Summary and Keywords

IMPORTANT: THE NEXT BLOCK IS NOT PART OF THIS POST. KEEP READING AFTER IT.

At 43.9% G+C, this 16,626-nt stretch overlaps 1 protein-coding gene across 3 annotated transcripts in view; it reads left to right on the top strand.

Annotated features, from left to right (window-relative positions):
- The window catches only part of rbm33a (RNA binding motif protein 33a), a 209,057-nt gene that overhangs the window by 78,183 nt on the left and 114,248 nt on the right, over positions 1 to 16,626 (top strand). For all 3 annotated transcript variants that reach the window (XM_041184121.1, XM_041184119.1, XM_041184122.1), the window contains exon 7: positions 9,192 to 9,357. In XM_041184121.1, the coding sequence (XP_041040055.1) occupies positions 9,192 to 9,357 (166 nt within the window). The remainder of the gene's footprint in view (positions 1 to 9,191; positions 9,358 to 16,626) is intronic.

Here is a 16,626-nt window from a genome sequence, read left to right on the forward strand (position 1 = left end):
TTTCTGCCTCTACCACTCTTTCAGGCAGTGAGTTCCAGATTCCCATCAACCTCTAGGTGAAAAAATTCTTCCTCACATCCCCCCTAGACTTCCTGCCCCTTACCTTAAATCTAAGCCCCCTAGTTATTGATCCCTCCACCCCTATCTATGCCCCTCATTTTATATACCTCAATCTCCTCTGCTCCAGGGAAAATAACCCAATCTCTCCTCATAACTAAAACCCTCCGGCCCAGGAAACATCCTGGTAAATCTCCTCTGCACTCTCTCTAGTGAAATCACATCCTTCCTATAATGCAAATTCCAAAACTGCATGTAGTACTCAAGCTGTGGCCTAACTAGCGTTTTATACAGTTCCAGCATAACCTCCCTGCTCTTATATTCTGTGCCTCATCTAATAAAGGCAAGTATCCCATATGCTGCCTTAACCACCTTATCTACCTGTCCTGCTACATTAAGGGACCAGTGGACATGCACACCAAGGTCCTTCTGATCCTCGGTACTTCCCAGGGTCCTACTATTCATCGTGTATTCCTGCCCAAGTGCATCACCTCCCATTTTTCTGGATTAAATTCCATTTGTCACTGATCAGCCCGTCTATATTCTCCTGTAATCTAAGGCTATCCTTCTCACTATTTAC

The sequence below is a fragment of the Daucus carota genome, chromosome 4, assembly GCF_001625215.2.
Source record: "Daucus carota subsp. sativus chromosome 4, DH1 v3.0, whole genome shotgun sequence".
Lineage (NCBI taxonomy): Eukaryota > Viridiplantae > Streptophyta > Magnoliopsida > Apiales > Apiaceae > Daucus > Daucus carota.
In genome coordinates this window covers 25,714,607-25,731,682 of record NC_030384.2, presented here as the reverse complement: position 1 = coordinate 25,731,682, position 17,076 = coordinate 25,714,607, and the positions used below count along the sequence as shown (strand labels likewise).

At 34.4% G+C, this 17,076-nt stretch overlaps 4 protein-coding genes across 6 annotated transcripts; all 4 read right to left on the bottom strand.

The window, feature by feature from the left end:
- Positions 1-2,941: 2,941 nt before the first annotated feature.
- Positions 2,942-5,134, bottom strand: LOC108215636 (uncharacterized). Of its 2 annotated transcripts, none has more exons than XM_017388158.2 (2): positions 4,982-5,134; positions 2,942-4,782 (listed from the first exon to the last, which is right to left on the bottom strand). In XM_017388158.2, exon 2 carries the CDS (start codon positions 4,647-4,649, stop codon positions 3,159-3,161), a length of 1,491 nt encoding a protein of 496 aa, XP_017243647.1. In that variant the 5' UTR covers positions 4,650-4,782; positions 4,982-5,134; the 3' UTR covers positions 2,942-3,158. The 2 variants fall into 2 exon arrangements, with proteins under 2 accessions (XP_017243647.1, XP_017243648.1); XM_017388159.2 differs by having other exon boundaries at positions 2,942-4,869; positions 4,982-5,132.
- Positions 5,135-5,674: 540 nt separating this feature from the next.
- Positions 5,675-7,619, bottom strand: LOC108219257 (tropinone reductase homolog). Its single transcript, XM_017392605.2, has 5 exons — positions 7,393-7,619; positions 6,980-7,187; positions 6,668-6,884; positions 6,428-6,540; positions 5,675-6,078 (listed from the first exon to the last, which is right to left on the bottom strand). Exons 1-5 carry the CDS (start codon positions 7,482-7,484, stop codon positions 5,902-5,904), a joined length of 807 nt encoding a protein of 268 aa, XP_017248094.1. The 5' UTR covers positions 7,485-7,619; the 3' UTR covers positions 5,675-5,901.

The problem of time in psychology, which first became the object of attention and investigation by scientific psychology concerning the aspect of temporal measurement of mental processes, has been addressed since the early 20th century with regard to the perception of time, also called the subjective experience of time. The reaction time paradigm, defined as the minimum time between the presentation of a stimulus and the participant’s response to it, is closely related to the birth of experimental psychology. The determination of an objective parameter of the speed of the nerve impulse, therefore, represented the initial purpose of the psychochronometric studies. Defining the object of study for experimental psychology as immediate conscious experience or subjective experience of consciousness has led psychologists to reflect on the distinction between physical time and psychological time—a distinction already present in the philosophical field—and to analyze the latter in all its manifestations through sophisticated and complex experimental investigations. Psychologists, although aware of the reflections on time developed by philosophical doctrines and prepared to take these into account, generally tried to steer clear of the questions relating to the typical problems of philosophy—the nature of the idea of time and its corresponding reality—preferring to concentrate their analysis on the subjective experience of time. In relation to the different varieties of the temporal experience, experiments have been conceived and set up to analyze, measure, and precisely define them using the psychophysical and psychophysiological research paradigm. Between the end of the 19th century and the first decade of the 20th century researches concerning perception of the present, simultaneity, succession, instant, and time interval were developed.
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